(2) The daughter of an erudite father of good conduct and having sons of his own loins and born of a family free from all blemishes or any contagious or hereditary disease and not plighted for money to any other bridegroom before, and not of the same pravara or gotra, nor related to him as sapinda in his father's or mother's side, and belonging to his own varna and social order, slender of auspicious signs, clad in silken garments and not above eight years of age and whose paternal ancestors to the 10th degree in the ascending line were all men of renown, should be solemnly wedded, if preferred, in marriage.

(3) A daughter should be given in marriage to one, befitting her family in respect of learning, birth, etc., and suited to her in years according to the rites of a Brahmana marriage or according to any other regulation where the former would not avail.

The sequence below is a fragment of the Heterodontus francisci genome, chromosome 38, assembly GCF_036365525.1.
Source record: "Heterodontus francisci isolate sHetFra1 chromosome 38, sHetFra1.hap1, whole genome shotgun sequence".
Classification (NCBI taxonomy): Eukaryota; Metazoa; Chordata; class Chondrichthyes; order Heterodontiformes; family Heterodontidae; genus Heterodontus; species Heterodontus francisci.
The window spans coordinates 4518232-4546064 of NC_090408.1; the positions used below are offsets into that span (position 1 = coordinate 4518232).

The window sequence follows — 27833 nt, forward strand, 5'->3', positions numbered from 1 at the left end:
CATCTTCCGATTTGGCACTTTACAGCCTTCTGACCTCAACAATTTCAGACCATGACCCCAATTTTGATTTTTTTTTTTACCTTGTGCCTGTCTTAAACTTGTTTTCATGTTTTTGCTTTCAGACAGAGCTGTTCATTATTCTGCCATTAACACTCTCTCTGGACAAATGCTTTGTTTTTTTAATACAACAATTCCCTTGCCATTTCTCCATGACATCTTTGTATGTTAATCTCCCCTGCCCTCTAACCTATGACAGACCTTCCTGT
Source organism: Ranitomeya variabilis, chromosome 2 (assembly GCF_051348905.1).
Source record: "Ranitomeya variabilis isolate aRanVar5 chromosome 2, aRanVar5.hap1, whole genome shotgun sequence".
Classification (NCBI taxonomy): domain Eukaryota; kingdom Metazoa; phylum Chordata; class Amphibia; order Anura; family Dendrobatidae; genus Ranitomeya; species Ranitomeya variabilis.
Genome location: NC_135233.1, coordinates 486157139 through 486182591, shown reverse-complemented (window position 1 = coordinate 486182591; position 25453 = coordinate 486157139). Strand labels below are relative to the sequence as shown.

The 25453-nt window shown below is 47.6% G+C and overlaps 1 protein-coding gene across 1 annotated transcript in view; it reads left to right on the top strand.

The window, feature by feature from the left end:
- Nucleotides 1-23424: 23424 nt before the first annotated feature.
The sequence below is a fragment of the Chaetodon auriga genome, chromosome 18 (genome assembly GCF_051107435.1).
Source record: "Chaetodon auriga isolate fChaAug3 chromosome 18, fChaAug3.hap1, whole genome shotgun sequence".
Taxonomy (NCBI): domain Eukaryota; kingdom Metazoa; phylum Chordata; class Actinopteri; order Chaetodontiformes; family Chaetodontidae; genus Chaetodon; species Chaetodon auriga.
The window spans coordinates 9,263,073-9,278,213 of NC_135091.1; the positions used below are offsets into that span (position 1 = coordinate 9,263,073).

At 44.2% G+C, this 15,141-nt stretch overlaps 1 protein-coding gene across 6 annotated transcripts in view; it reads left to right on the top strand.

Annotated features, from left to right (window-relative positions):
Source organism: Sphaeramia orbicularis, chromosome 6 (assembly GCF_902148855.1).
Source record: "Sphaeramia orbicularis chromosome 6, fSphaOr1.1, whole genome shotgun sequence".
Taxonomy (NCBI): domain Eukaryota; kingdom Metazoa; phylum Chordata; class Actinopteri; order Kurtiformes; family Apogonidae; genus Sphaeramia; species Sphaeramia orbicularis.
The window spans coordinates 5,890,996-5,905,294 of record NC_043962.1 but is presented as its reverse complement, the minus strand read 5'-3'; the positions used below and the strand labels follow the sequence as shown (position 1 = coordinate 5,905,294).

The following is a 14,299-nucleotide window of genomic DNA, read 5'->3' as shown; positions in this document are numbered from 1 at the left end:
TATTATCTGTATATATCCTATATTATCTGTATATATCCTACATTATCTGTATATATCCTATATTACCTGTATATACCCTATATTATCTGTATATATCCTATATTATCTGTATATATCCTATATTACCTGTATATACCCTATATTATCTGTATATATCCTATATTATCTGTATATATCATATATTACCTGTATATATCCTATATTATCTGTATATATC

[N.B. It cannot be pretended that the above two rules are followed in their entirety. A reading of the rules will show that the rules are merely recommendatory instead of being mendatory. Thus even if there were no express provisions in the Smrithi authorising intercaste marriages, these two Verses could not be regarded as a conclusive authority against intercaste marriages].

Verses 7 and 8 of Chapter I of Vyasa Smrithi lay down rules for the religious rites to be done for the children born to a Brahmana by his

Brahmana, Kshatriya, Vaisya and Sudra wives, to a Kshatriya by his Kshatriya, Vaisya and Sudra wives and to a Vaisya by his Vaisya and Sudra wives. The Brahmana wife of a Brahmana is called a Vipravinna, and the Kshatriya wife, Kshatravinna. Verses 8 and 9 will show that the marriage of a man of an inferior caste with a woman of a superior caste is reprobated.